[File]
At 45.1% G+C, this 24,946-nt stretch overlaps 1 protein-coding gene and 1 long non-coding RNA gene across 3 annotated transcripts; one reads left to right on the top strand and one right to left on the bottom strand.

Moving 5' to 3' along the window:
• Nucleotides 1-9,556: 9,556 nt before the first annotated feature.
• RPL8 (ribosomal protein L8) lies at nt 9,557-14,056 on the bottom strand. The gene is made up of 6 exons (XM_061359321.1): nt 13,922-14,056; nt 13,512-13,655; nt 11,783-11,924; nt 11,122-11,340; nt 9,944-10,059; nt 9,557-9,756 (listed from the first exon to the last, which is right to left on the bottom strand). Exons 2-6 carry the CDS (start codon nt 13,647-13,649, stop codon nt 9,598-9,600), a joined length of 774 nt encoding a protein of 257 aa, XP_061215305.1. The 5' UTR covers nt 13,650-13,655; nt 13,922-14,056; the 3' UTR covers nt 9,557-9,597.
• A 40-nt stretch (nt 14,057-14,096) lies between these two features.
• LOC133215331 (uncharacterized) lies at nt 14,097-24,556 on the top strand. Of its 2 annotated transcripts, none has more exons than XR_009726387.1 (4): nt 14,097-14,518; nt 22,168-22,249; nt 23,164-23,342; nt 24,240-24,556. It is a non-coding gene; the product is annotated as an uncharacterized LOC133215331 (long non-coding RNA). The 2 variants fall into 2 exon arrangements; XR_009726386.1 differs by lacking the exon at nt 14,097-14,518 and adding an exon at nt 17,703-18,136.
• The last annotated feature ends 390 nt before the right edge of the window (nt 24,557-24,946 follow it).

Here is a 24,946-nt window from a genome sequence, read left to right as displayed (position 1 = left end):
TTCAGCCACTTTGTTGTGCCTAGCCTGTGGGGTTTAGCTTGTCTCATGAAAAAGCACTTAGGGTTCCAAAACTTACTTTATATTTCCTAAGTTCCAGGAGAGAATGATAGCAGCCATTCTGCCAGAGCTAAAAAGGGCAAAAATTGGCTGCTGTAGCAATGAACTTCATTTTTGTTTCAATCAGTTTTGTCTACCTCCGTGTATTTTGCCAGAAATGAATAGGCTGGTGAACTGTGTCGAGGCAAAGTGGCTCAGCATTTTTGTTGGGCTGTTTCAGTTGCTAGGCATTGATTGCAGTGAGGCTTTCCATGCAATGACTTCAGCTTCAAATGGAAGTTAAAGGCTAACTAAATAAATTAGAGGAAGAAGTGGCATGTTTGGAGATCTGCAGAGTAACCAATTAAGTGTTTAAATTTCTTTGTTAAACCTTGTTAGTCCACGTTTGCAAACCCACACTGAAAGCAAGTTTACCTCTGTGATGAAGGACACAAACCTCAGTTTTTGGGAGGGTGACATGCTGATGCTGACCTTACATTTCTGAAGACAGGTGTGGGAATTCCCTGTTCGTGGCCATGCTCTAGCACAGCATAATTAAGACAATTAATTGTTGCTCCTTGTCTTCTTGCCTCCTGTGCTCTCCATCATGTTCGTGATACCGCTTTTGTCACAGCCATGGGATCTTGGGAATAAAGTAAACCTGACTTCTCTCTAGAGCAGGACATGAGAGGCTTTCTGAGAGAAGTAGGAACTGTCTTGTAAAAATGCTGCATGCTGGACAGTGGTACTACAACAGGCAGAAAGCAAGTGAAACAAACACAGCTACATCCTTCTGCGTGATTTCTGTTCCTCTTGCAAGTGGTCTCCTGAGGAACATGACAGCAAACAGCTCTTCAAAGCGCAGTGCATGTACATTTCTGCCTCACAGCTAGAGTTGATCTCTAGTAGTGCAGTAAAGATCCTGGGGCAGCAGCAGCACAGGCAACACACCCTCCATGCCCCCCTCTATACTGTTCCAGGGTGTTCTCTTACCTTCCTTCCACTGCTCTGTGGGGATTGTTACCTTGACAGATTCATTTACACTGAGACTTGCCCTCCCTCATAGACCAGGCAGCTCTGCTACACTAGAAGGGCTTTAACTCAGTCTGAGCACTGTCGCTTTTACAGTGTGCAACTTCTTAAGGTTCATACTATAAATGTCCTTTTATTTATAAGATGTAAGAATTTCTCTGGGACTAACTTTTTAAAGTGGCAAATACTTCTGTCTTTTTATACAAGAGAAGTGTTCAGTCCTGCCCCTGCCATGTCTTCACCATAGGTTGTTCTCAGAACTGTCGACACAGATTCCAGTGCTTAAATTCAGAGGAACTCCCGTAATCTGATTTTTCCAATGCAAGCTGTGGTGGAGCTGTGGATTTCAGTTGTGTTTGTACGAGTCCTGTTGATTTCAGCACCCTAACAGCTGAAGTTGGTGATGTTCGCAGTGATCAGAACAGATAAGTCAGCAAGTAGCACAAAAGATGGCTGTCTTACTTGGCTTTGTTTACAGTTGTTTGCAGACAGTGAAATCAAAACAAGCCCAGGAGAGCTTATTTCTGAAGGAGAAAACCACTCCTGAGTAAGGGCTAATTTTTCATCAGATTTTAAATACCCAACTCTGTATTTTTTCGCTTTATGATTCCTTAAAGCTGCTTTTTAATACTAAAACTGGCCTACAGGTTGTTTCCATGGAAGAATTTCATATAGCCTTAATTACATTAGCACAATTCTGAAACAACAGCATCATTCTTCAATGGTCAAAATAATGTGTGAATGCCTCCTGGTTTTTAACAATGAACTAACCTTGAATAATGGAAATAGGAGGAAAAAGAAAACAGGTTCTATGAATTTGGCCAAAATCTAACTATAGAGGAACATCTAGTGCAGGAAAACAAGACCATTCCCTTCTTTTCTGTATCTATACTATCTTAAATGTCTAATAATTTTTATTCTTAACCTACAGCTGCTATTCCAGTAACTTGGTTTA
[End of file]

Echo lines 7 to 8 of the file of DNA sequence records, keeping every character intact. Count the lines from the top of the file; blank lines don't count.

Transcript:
• The last annotated feature ends 390 nt before the right edge of the window (nt 24,557-24,946 follow it).

Here is a 24,946-nt window from a genome sequence, read left to right as displayed (position 1 = left end):